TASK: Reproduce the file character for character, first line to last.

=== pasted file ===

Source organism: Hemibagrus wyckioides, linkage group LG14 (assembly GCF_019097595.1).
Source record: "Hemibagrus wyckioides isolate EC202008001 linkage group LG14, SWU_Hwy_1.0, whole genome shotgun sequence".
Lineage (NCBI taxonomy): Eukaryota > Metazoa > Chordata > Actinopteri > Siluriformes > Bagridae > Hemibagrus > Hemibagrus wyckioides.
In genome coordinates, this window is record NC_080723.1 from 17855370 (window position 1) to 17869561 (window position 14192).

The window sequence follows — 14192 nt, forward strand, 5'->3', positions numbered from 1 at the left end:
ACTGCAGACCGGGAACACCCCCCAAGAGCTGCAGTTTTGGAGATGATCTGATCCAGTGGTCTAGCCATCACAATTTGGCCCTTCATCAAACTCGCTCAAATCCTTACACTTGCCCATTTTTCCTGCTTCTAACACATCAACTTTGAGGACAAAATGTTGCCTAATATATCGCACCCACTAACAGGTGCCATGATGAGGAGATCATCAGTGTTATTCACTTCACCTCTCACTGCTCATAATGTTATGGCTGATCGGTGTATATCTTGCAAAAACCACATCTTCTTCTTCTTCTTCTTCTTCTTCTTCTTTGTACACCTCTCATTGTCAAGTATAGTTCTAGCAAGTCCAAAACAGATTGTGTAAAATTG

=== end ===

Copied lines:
Source organism: Hemibagrus wyckioides, linkage group LG14 (assembly GCF_019097595.1).
Source record: "Hemibagrus wyckioides isolate EC202008001 linkage group LG14, SWU_Hwy_1.0, whole genome shotgun sequence".
Lineage (NCBI taxonomy): Eukaryota > Metazoa > Chordata > Actinopteri > Siluriformes > Bagridae > Hemibagrus > Hemibagrus wyckioides.
In genome coordinates, this window is record NC_080723.1 from 17855370 (window position 1) to 17869561 (window position 14192).

The window sequence follows — 14192 nt, forward strand, 5'->3', positions numbered from 1 at the left end:
ACTGCAGACCGGGAACACCCCCCAAGAGCTGCAGTTTTGGAGATGATCTGATCCAGTGGTCTAGCCATCACAATTTGGCCCTTCATCAAACTCGCTCAAATCCTTACACTTGCCCATTTTTCCTGCTTCTAACACATCAACTTTGAGGACAAAATGTTGCCTAATATATCGCACCCACTAACAGGTGCCATGATGAGGAGATCATCAGTGTTATTCACTTCACCTCTCACTGCTCATAATGTTATGGCTGATCGGTGTATATCTTGCAAAAACCACATCTTCTTCTTCTTCTTCTTCTTCTTCTTCTTTGTACACCTCTCATTGTCAAGTATAGTTCTAGCAAGTCCAAAACAGATTGTGTAAAATTG